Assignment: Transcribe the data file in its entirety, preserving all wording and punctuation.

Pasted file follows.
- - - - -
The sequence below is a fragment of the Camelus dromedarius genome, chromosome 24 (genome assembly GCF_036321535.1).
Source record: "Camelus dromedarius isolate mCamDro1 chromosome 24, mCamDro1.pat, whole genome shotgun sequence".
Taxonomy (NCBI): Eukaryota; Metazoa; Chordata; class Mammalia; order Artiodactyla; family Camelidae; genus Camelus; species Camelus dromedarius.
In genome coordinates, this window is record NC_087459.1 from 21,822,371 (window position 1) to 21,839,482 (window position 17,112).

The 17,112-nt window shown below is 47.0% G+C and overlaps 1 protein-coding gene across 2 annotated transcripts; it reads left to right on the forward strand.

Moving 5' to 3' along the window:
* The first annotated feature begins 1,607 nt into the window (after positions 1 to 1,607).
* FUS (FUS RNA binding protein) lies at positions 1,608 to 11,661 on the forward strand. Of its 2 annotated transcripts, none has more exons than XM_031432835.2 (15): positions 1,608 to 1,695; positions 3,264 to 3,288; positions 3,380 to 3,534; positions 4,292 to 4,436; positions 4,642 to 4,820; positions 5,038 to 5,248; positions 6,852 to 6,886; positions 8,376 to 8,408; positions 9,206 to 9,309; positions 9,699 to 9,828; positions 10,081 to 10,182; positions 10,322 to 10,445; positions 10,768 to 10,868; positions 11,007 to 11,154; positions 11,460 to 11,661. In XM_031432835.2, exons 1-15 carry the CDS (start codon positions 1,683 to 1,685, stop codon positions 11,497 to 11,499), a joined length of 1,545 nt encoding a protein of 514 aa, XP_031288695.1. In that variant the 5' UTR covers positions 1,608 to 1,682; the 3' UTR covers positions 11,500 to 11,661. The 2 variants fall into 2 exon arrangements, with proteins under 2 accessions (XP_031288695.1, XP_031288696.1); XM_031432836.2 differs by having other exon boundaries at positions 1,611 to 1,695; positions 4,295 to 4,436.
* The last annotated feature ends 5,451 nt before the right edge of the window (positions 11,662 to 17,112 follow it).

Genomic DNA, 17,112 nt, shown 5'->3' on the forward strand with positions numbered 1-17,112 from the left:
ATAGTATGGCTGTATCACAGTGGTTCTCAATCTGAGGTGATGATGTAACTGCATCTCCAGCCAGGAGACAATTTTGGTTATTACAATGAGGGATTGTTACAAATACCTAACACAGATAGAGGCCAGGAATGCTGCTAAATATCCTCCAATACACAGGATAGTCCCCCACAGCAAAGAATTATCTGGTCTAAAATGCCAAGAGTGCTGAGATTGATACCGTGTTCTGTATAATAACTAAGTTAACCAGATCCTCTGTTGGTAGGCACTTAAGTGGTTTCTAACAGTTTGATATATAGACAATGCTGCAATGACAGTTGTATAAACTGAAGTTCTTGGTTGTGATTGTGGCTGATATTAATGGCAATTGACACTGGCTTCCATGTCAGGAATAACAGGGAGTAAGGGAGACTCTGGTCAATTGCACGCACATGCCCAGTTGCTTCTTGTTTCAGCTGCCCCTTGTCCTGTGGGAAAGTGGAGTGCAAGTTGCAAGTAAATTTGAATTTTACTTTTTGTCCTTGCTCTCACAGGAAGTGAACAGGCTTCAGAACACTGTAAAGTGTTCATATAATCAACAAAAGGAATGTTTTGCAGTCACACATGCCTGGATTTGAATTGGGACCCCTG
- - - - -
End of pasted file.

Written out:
The sequence below is a fragment of the Camelus dromedarius genome, chromosome 24 (genome assembly GCF_036321535.1).
Source record: "Camelus dromedarius isolate mCamDro1 chromosome 24, mCamDro1.pat, whole genome shotgun sequence".
Taxonomy (NCBI): Eukaryota; Metazoa; Chordata; class Mammalia; order Artiodactyla; family Camelidae; genus Camelus; species Camelus dromedarius.
In genome coordinates, this window is record NC_087459.1 from 21,822,371 (window position 1) to 21,839,482 (window position 17,112).

The 17,112-nt window shown below is 47.0% G+C and overlaps 1 protein-coding gene across 2 annotated transcripts; it reads left to right on the forward strand.

Moving 5' to 3' along the window:
* The first annotated feature begins 1,607 nt into the window (after positions 1 to 1,607).
* FUS (FUS RNA binding protein) lies at positions 1,608 to 11,661 on the forward strand. Of its 2 annotated transcripts, none has more exons than XM_031432835.2 (15): positions 1,608 to 1,695; positions 3,264 to 3,288; positions 3,380 to 3,534; positions 4,292 to 4,436; positions 4,642 to 4,820; positions 5,038 to 5,248; positions 6,852 to 6,886; positions 8,376 to 8,408; positions 9,206 to 9,309; positions 9,699 to 9,828; positions 10,081 to 10,182; positions 10,322 to 10,445; positions 10,768 to 10,868; positions 11,007 to 11,154; positions 11,460 to 11,661. In XM_031432835.2, exons 1-15 carry the CDS (start codon positions 1,683 to 1,685, stop codon positions 11,497 to 11,499), a joined length of 1,545 nt encoding a protein of 514 aa, XP_031288695.1. In that variant the 5' UTR covers positions 1,608 to 1,682; the 3' UTR covers positions 11,500 to 11,661. The 2 variants fall into 2 exon arrangements, with proteins under 2 accessions (XP_031288695.1, XP_031288696.1); XM_031432836.2 differs by having other exon boundaries at positions 1,611 to 1,695; positions 4,295 to 4,436.
* The last annotated feature ends 5,451 nt before the right edge of the window (positions 11,662 to 17,112 follow it).

Genomic DNA, 17,112 nt, shown 5'->3' on the forward strand with positions numbered 1-17,112 from the left:
ATAGTATGGCTGTATCACAGTGGTTCTCAATCTGAGGTGATGATGTAACTGCATCTCCAGCCAGGAGACAATTTTGGTTATTACAATGAGGGATTGTTACAAATACCTAACACAGATAGAGGCCAGGAATGCTGCTAAATATCCTCCAATACACAGGATAGTCCCCCACAGCAAAGAATTATCTGGTCTAAAATGCCAAGAGTGCTGAGATTGATACCGTGTTCTGTATAATAACTAAGTTAACCAGATCCTCTGTTGGTAGGCACTTAAGTGGTTTCTAACAGTTTGATATATAGACAATGCTGCAATGACAGTTGTATAAACTGAAGTTCTTGGTTGTGATTGTGGCTGATATTAATGGCAATTGACACTGGCTTCCATGTCAGGAATAACAGGGAGTAAGGGAGACTCTGGTCAATTGCACGCACATGCCCAGTTGCTTCTTGTTTCAGCTGCCCCTTGTCCTGTGGGAAAGTGGAGTGCAAGTTGCAAGTAAATTTGAATTTTACTTTTTGTCCTTGCTCTCACAGGAAGTGAACAGGCTTCAGAACACTGTAAAGTGTTCATATAATCAACAAAAGGAATGTTTTGCAGTCACACATGCCTGGATTTGAATTGGGACCCCTG